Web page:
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LGBT: The emerging market closest to home

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The LGBT community is an income force to be reckoned with. They are generally more educated and have a higher income than heterosexual couples, making them perfect candidates for the life insurance and financial advisor industry.

The Williams Institute, a think tank at UCLA that focuses on LGBT issues, dissected Census data to arrive at some startling conclusions. The study says that approximately 46 percent of people in same-sex relationships have college degrees, compared to under one-third of people in heterosexual relationships. And more education (usually) means more money. Median household income for same-sex couples with both partners in the labor force is $94,000, compared to $86,000 for heterosexual couples.

In the insurance industry, there is constant talk about tapping into new or emerging markets. Brazil, Russia, India and China (BRIC) often make up much of that discourse. There’s also South Africa, Turkey, Brazil and so on and so on. But while much of the focus is on the growth of these international markets – and the opportunity that this growth presents the insurance industry — little attention is given to an emerging market right here on U.S. soil: The affluent LGBT community.

According to a recent study by Spectrem Group, many affluent LGBT investors feel that their legal and advising needs are not well understood. The report, Advising the Affluent LGBT Investor, claims that overall investment knowledge is lower for wealthy LGBT households, particularly for ultra high net worth individuals.

This represents a producer’s favorite kind of emerging market. Cue the dollar signs.

Here, we have a demand, but little supply for few companies have fully embraced the opportunity that is the LGBT community.

Prudential is one firm that has taken note, however. They recently published a whitepaper on the topic, The LGBT Financial Experience, that states “despite some outreach by the financial services industry to the LGBT community, study participants rank the industry’s attention to their financial needs low.” They’ve even dedicated a page of their website to the challenges the LGBT community faces when it comes to financial planning and life insurance. New York Life has done something similar on their website.

Sure, when you look at it, it’s financial planning no matter whether you’re gay, straight or transgendered. It’s still financial planning. What these companies have done, however, is acknowledge that this subset of society is in need of advice, just like their heterosexual counterparts. And the LGBTs like that.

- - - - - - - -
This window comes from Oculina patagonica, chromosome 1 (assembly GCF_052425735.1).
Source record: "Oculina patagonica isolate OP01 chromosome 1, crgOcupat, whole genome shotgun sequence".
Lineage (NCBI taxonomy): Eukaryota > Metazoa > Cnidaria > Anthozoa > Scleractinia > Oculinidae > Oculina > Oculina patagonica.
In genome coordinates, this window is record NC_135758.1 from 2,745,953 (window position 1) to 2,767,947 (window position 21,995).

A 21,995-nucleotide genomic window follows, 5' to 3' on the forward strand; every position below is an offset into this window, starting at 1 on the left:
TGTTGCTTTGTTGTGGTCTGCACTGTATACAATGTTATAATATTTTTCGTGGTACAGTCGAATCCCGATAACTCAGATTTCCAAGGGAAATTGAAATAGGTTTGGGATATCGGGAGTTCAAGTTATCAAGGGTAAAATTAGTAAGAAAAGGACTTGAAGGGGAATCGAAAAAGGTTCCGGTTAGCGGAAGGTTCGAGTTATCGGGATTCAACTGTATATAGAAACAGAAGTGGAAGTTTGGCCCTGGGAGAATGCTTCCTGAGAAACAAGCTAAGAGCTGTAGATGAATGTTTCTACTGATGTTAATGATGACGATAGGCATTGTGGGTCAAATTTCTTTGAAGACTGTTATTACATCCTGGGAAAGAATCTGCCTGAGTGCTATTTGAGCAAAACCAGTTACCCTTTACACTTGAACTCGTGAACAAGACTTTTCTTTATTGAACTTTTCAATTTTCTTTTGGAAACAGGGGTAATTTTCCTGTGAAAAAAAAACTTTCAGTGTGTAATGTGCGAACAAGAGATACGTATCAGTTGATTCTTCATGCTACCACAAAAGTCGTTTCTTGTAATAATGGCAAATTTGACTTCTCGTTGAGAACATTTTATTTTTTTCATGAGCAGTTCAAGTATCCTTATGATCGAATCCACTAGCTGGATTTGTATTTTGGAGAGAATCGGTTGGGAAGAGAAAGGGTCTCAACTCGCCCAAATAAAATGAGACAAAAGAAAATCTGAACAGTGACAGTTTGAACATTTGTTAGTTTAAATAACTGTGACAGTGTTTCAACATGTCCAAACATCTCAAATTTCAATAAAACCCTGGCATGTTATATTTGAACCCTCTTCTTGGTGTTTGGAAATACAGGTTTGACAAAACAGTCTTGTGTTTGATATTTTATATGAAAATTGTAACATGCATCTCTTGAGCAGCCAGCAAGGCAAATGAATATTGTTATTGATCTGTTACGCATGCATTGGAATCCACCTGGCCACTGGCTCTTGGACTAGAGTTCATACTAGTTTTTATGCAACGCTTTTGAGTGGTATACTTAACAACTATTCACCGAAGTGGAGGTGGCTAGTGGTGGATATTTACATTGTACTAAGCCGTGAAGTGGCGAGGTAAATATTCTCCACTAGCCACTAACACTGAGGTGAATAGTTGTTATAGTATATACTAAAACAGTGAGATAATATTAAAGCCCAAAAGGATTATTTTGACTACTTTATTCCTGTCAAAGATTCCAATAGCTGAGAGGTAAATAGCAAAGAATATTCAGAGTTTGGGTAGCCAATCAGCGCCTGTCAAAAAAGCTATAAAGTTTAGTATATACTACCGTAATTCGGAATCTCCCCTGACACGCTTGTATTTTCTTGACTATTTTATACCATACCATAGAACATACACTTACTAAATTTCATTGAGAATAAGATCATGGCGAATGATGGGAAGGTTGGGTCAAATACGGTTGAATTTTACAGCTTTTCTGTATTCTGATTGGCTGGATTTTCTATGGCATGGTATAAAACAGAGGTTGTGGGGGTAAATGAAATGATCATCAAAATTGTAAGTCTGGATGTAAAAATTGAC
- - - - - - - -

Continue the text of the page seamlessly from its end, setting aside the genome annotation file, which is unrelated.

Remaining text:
The Spectrem Group’s survey says that nearly half of those that identify as LGBT would be more likely to use a financial organization that had a special area to address the needs of their community. Just as most insurance companies have placed a focus on multicultural markets and their needs, they should do the same for LGBT individuals and families.

The repeal of DOMA and the enactment of the Patient Protection and Affordable Care Act have resulted in benefits for gays and transgendered that many never thought possible. But the access to federal marriage benefits and the right to health insurance is not the last stop on the road for this emerging market.

The LGBT community is educated, wealthy and underserved when it comes to financial planning and life insurance. Agents and advisors must make something of this opportunity.

But how?

Consider joining the LinkedIn group, Link:  LGBT Insurance Network. Consider getting to know your local community center for LGBTs. New York’s LGBT center, for example, hosts speakers from various professional fields, including legal and insurance. Consider advertising in an LGBT publication, such as The Advocate or Edge. Sign up on to be listed as a financial professional serving the gay and lesbian community. Want to go a step further? There’s also the Accredited Domestic Partnership Advisor certification offered by the College for Financial Planning.

These are tools that need to be used. For a market that needs to be tapped.